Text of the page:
That other nagging question – what about all those Egyptians? Did God just kill a whole army of people? Those are the kinds of questions that follow us throughout the Old Testament, as I mentioned last week. And they’re important to ask, especially because we have a habit, even today, of claiming that God is on “our side” and not “their side” whenever we face a conflict – personally, in our communities, in our denomination, across the globe. Whose side is God on? In our Bible Study, we’ve been trying to remind ourselves to ask about points of view. Whose point of view is being shared in the biblical text? Even in a book meant to record history, the author has a point of view. If you read an account of the Revolutionary War written by an American, and then one written by a British person, I bet they’d sound quite different, even though they described the same event. The text we read today is written from the perspective of an Israelite, someone who saw God at work in their successful escape from Egypt. How does that point of view shape the story? We can’t know, of course, but we can wonder. I can tell you though, that throughout the scriptures, across the works of so many different authors of the books we read, when it comes to whose side God is on, there is a great deal of agreement. God always seems to be on the side of the most vulnerable. God is on the side of the poor, the oppressed, the persecuted, the abandoned, the pushed-to-the-sides. This is their story. We don’t stop asking hard questions. But if we want to know what this text means, we can’t forget to ask and focus on questions like these:  Can God save the Israelites? Will God keep God’s promises to them? Is God strong enough to protect them from the threat of the Pharaoh and the Egyptians? I think answering these questions in a resounding affirmative – yes, yes, yes! – is why the author shares this story in just this way. Yes, God will save the Israelites. Yes, God will keep the promises made to them. Yes, God is strong enough, even to conquer those who had made them slaves. Let’s look at the text more closely.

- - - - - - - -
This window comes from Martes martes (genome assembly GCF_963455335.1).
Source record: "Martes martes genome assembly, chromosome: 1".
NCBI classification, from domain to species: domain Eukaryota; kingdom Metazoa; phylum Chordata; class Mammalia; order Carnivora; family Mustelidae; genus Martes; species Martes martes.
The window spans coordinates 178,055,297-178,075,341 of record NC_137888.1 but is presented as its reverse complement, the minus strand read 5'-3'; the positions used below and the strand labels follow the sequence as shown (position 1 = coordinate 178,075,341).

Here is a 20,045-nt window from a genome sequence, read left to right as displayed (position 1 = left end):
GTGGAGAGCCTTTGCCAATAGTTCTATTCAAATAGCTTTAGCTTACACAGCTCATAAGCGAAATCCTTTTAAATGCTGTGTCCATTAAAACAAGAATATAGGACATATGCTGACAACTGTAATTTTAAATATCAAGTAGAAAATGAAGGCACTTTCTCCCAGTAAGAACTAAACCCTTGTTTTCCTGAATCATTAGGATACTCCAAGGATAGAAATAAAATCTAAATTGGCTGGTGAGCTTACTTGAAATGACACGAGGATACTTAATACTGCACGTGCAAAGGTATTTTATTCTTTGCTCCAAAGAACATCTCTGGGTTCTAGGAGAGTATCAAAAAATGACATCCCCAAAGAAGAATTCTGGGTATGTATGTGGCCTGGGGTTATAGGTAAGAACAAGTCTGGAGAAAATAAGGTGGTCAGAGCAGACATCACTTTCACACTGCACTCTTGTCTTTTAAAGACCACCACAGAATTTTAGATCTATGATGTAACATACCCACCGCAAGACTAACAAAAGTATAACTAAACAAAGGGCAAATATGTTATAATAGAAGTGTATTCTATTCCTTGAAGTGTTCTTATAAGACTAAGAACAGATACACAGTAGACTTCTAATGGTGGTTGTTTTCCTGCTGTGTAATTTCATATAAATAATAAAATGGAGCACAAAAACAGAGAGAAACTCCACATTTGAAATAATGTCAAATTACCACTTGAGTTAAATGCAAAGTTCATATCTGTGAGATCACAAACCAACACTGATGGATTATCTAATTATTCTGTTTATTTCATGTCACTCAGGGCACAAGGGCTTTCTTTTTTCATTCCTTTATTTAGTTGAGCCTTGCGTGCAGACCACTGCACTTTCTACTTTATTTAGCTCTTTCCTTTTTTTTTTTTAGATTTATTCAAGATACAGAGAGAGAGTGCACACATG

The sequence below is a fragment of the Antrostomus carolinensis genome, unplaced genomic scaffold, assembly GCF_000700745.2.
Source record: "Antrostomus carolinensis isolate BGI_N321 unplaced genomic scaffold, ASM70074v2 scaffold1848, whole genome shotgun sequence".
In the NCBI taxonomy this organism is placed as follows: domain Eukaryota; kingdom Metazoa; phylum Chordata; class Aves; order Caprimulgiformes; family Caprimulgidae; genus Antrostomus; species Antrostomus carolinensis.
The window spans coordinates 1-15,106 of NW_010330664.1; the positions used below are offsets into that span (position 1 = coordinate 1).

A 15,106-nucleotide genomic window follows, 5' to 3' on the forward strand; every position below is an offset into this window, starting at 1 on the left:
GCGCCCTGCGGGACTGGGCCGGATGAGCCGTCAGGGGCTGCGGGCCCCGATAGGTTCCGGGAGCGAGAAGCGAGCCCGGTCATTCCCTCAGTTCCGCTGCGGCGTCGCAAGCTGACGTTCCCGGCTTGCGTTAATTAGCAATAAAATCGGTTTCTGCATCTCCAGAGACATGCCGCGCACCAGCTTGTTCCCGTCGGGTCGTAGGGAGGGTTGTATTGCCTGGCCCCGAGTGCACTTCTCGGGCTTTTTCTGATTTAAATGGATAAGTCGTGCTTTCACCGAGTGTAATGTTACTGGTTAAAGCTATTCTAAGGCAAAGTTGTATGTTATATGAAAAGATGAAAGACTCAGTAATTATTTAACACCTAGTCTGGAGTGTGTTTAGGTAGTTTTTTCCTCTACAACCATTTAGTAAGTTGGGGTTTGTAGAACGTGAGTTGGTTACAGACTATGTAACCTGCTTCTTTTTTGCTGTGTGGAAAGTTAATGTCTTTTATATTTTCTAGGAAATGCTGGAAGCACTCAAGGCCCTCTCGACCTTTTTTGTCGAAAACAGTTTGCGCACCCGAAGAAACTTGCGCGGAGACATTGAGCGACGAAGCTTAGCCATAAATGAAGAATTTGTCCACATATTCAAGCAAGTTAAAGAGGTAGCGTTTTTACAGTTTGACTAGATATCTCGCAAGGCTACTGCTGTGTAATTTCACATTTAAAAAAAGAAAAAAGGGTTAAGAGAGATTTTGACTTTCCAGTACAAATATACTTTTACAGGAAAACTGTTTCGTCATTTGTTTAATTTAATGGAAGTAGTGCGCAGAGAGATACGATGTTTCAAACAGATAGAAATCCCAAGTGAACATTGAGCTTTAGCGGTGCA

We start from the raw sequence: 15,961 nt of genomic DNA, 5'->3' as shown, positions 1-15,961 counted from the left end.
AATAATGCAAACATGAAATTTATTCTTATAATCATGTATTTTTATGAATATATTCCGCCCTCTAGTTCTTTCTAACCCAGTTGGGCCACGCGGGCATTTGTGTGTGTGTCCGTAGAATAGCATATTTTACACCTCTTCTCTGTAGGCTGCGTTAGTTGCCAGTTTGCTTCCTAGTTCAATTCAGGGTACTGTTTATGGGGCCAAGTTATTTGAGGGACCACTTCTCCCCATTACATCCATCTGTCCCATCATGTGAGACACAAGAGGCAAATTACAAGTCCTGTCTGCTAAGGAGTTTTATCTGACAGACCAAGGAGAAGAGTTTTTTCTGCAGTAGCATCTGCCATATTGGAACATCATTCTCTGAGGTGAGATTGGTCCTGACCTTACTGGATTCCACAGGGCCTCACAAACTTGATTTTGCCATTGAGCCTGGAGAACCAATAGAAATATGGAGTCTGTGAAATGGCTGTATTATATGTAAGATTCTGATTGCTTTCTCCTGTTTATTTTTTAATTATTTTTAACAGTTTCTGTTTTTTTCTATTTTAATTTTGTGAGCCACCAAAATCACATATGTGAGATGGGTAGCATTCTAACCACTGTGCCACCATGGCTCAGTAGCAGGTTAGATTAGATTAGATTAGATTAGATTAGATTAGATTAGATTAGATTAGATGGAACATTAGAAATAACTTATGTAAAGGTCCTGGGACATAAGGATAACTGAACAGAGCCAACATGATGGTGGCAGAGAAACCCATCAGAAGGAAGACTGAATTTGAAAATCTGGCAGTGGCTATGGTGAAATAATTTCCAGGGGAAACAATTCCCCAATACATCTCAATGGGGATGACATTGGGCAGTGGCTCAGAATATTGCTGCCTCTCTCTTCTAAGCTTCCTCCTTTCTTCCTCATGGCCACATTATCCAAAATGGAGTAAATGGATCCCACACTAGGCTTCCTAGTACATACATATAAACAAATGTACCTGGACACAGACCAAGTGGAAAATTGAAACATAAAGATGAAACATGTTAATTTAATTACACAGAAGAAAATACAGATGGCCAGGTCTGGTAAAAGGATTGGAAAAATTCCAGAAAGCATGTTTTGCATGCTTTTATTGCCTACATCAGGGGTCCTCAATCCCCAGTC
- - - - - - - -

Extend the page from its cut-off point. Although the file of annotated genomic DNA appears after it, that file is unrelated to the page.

I was struck reading our passage by all the directional language in the text – the mentioning of where exactly things were. The author here takes great pains to paint us a picture of this dramatic event. Listen: “The angel of God who was going before the Israelite army moved and went behind them.” “The pillar of cloud moved from in front of them and took its place behind them. It came between the army of Egypt and the army of Israel” “The Israelites when into the sea on dry ground, the waters forming a wall for them on their right and on their left.” And again, “But the Israelites walked on dry ground through the sea, the waters forming a wall for them on their right and on their left.” The picture created for us is one of the Israelites being surrounded, before and behind, left and right. But instead of being surrounded by the Egyptians, as one might have expected given that men, women, and children, young and old are being pursued by an army equipped with chariots and able-bodied soldiers, what surrounds the Israelites is God’s presence – present in pillar of cloud and fire, present in an angel of God guiding them, presence in the absence of water in their path, that instead has formed into safe walls on their sides.
As I was trying to picture this – a path being cleared, and yet protectively surrounded on all sides, I thought of seeing the President of the United States or some other important world leader. When someone that important walks through a room, a path is completely cleared for them. Yet, at the same time, they are entirely protected, and so, whether you can spot them all or not, the president would be completely surrounded by secret service agents. The president’s path is completely cleared and the president is completely surrounded by people ready to give their lives to keep him safe. It’s in this way that God leads the Israelites through the Red Sea – both clearing a path for them, and surrounding them on all sides. What do we learn from that?